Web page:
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Proxicom, services industry turning to wireless

Internet consulting company Proxicom is the latest in its niche to develop a wireless strategy for a client, as the industry focuses on content over devices.

Internet consulting company Proxicom is the latest in its niche to develop a wireless strategy for a client, as the industry focuses on content over devices.

The company announced a deal today to help USA Today develop a wireless strategy for the newspaper's business-traveler customers.

Proxicom will work with a technology team from USA Today and wireless partner Aether Systems, which provides wireless data services such as real-time stock quotes and Internet access.

Last December, Proxicom launched its wireless consulting practice alongside a partnership with Ericsson.

Rivals such as Razorfish, Scient, iXL, Sapient and have already started offering services and other options for customers in the United States, as well as Europe, where wireless device use is booming. The so-called Big Five consulting houses and other traditional services firms are providing wireless strategy planning and other services. Internet services companies traditionally help clients with all aspects of building their Web business, including Web strategy, design and systems integration work.

"All the consulting firms are moving in this area," said Stephanie Moore, an analyst at Giga Information Group. "Just as the Internet was seen as this revolutionary thing, so is wireless.

"In reality (the Net) was just a new interface for users. Wireless is the new delivery mechanism for information today. All of (the consulting companies) are going to have wireless practices."

Among the Internet services companies, Proxicom, Razorfish and Sapient are "really making a strong effort to get the wireless skills," Moore said.

Earlier this week, Razorfish said it was expanding its mobile consulting practices and intends to build a U.S. wireless research and development lab within the next year. Razorfish was one of the first from its group of competitors to make an early bet on wireless. The company runs a wireless lab in Finland and seven offices in Europe. It has also partnered with Nokia and Ericsson to deliver wireless-based services to corporate clients in the United States, as well as overseas.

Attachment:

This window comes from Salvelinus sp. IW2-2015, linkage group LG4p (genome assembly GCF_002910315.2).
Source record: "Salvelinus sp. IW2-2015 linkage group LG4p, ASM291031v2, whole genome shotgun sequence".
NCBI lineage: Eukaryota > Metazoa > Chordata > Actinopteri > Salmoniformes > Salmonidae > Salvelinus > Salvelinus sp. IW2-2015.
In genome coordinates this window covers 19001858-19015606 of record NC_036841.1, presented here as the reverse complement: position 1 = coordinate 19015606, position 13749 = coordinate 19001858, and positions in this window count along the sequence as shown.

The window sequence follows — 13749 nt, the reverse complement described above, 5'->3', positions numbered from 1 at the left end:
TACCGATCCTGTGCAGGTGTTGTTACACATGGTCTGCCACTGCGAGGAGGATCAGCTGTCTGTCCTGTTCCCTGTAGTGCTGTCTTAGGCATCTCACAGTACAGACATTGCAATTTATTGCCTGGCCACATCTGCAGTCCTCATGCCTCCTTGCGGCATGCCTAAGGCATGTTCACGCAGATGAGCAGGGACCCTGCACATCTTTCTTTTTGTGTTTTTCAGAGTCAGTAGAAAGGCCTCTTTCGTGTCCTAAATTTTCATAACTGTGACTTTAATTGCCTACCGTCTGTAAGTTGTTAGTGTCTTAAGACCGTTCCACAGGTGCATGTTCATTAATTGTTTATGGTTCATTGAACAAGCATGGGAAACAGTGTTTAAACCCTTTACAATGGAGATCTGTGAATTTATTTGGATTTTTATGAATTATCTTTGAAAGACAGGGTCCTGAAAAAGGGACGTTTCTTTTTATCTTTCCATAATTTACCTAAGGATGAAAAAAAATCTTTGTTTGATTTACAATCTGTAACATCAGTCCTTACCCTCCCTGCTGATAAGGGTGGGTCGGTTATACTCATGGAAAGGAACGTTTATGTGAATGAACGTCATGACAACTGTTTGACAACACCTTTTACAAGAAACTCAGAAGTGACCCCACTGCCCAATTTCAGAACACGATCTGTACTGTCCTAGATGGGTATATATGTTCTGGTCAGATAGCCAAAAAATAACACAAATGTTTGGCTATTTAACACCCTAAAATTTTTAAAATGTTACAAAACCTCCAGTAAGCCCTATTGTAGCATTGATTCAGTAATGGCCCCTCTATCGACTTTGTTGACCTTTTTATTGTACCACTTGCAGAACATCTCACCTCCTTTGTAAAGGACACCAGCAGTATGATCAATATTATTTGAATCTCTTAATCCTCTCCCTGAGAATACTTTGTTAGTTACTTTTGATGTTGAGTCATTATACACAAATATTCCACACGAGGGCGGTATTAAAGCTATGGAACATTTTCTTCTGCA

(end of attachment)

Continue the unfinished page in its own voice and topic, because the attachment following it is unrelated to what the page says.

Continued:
Analysts say most businesses are moving slowly to hire consulting firms to flesh out wireless strategies, but they expect a boom fueled by the fast-growing number of handheld users. The projected figures for wireless phone subscribers have prompted a number of technology providers to plan new services for handheld devices.

According to market research firm Yankee Group, there will be more than 1 billion mobile phone owners by 2003, and about 60 percent of those phones will be Net-ready.

"We're right at the beginning stages," Moore said. "I'm not seeing massive interests from clients just yet, but people are beginning to look at these wireless technologies" for their business.

Susan Scrupski-Miranda, an analyst who heads IT Advisory Services, said most of the so-called e-services firms are already nabbing a number of wireless deals in Europe, which will help them when wireless picks up in the United States.

"You obviously want someone that's done wireless work before," said Scrupski-Miranda. "In general, customers don't have the experience to do it themselves. A lot of the e-services firms are aggressively moving into wireless in Europe, and they're bringing a lot of that expertise to the U.S."